MovieChat Forums > Wonder (2017) Discussion > Why would Jack talk shit about Auggie, h...

Why would Jack talk shit about Auggie, his supposed best friend?


I can't believe that Jack joined in with the bullies in berating Auggie when he thought he wasn't there. I'm just glad Jack felt horrified when he put two-and-two together as to why Auggie was hostile to him, and the remorse he felt. I wonder why he didn't feel remorse in the first place.

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It's called peer pressure. He didn't feel remorse initially because he didn't know Auggie was behind him.

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Yup

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indeed it was peer pressure he just wanted to fit in with the cool kids.

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Peer pressure. Good old peer pressure.

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I agree it was peer pressure.
However when we look past that point, Jack was still Auggie's one TRUE friend.
When the school picked kids to "welcome" Auggie to the school and show him around, Jack was the only one who actually got to know Auggie and befriend him.

When I watched, I felt a bit "sick" inside when Jack talked badly in front of other kids, but I felt that deep down, he regretted saying some of the things he did.

Its hard to accept the fact that Jack befriending Auggie would make him an outcast with other kids but that is how shallow and narrow minded most of those kids were.

Worse yet were some of the parents. How can you expect their kids to be better.

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It's been a long time since I saw the movie, but wasn't there a scene where Auggie and his school were at some event, and when older boys from some other school picked on him, both Jack and Auggie's former bullies defended him? And didn't the former bully show up to support him at the end of the movie?

Yes, the bully's parents were to blame, especially the mother, but the bully himself atoned for his former behaviour.

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you are correct.
The bullies DID atone for their actions...... which was honorable in the long run.

I liked the fact that Jack didnt automatically dismiss Auggie on the initial meeting.

I think the school should have been a bit better on judging the kids that first met with Auggie and showed him around the school. Having other kids like Jack would have been helpful to give Auggie other reinforcement besides Jack and at the same time Jack would not have had peer pressure from other kids who got to know Auggie and befriended him.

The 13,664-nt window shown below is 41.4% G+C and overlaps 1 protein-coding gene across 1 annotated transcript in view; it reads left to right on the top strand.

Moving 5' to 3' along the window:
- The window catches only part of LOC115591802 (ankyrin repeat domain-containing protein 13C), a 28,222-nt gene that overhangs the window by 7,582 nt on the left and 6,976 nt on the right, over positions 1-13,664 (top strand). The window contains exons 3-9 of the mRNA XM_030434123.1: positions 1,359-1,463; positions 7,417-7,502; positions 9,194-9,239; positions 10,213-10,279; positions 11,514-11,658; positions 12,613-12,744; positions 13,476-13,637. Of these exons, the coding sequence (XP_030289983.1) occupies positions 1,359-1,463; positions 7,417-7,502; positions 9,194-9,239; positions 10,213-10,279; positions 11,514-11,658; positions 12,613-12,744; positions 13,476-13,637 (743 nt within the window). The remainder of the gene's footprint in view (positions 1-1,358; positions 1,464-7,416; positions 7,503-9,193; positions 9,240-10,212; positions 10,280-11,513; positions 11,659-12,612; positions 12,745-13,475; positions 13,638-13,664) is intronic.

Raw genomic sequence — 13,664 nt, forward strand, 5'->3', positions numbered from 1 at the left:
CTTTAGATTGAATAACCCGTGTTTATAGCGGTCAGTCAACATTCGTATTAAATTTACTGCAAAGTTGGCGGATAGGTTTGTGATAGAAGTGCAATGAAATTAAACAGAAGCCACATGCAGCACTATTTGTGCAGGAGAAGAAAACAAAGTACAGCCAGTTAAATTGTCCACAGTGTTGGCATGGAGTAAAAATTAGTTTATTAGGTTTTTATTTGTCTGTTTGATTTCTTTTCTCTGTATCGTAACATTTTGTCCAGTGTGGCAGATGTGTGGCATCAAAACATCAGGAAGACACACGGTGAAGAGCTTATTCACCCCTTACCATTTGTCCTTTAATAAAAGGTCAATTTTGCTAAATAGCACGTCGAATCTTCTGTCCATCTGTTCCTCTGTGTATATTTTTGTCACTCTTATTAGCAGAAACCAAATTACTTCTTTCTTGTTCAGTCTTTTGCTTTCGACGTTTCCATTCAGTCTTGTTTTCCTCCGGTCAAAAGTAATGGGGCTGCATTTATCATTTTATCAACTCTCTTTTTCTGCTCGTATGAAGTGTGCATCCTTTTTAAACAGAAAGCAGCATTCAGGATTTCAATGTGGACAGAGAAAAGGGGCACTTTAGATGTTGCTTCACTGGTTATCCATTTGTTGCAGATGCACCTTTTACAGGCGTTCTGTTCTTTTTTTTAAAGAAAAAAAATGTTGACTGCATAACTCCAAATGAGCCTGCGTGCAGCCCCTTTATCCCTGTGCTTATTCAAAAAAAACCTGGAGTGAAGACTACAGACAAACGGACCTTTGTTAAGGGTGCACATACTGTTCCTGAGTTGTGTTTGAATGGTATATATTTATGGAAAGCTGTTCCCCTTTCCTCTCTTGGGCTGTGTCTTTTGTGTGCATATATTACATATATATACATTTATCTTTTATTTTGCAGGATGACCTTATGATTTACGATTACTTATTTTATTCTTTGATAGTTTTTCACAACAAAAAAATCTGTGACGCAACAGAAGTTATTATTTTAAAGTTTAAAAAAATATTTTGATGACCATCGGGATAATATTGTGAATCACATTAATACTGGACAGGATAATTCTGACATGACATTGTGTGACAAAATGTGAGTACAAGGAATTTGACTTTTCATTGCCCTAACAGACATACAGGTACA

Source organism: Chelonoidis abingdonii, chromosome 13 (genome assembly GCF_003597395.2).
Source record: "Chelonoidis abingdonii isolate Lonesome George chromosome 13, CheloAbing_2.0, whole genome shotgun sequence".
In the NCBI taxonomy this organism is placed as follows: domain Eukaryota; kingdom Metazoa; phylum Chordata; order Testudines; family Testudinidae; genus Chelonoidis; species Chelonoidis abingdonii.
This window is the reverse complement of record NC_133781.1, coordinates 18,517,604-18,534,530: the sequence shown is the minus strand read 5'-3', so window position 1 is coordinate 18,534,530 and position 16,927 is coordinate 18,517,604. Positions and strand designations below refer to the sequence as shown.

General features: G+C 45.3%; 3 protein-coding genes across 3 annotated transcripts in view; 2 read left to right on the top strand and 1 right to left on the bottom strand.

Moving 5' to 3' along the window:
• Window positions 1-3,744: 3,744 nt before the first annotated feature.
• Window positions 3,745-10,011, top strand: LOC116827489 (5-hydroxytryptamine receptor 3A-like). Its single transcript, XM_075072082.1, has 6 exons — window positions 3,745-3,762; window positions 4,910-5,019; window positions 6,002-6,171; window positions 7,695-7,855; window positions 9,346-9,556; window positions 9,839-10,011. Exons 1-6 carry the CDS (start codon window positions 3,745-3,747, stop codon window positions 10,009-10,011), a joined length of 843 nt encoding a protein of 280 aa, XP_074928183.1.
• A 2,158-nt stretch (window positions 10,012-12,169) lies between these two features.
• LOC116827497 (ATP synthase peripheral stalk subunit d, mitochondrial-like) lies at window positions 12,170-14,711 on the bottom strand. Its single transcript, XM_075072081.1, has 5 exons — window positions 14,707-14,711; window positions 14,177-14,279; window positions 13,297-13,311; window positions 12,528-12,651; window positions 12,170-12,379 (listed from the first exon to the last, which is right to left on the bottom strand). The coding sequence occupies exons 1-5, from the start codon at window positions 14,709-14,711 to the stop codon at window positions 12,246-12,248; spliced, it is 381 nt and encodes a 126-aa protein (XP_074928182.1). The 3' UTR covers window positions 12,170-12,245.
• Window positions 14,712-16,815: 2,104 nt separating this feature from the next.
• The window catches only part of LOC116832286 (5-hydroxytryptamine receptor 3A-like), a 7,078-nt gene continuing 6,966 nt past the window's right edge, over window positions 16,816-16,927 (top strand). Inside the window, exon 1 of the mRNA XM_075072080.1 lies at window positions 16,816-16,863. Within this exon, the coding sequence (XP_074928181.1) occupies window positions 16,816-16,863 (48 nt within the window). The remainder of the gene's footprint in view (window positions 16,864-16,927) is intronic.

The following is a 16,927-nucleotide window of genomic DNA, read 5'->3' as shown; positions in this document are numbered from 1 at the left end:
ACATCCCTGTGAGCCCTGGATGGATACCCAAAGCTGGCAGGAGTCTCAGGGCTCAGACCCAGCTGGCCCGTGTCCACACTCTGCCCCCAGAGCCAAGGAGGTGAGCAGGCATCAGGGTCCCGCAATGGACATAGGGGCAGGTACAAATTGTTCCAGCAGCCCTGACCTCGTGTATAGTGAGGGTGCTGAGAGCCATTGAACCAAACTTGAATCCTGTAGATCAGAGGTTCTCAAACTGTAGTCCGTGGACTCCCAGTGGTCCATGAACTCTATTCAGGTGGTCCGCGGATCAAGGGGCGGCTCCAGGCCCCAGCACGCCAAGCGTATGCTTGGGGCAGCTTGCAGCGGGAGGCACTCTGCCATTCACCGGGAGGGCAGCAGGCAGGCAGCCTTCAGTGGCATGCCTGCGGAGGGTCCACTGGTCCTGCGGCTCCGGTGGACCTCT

Most teachers know many of their students well enough to know who the bullies are and who the "self absorbed" kids are as well as those who are more likely to stick up for the underdog (so to speak).

The lesson here is when cool kids band together, there is reinforcement against bullies and kids "in the middle" can feel better about siding in with a supportive group.

Jack didnt want to feel like an outcast but he learned that you cant be faithful to both sides. You must take a stand. Its good to see that others followed.

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Yeah, peer pressure. But also: kids. Didn't you say things as a kid that you didn't really mean and later regretted, or maybe felt bad about saying it immediately.

But I also remember experiencing forgiveness as a kid, which is what happened here. Auggie came to know that Jack was still a friend and this part of the movie is honest, because it's how I remember it.

Note that at no place in the film did they try to explain why Jack said it -- just the apology and forgiveness, which was the more important aspect.

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While I agree with the other posters that it was due to peer pressure, it seemed very uncharacteristic that Jack would say that. Even before they became friends and he was giving the tour, Jack was very outspoken and put the bully in his place a few times. Kids can say stupid things …. at least they can fall back that they are only kids. Much worse when adults do it. :)

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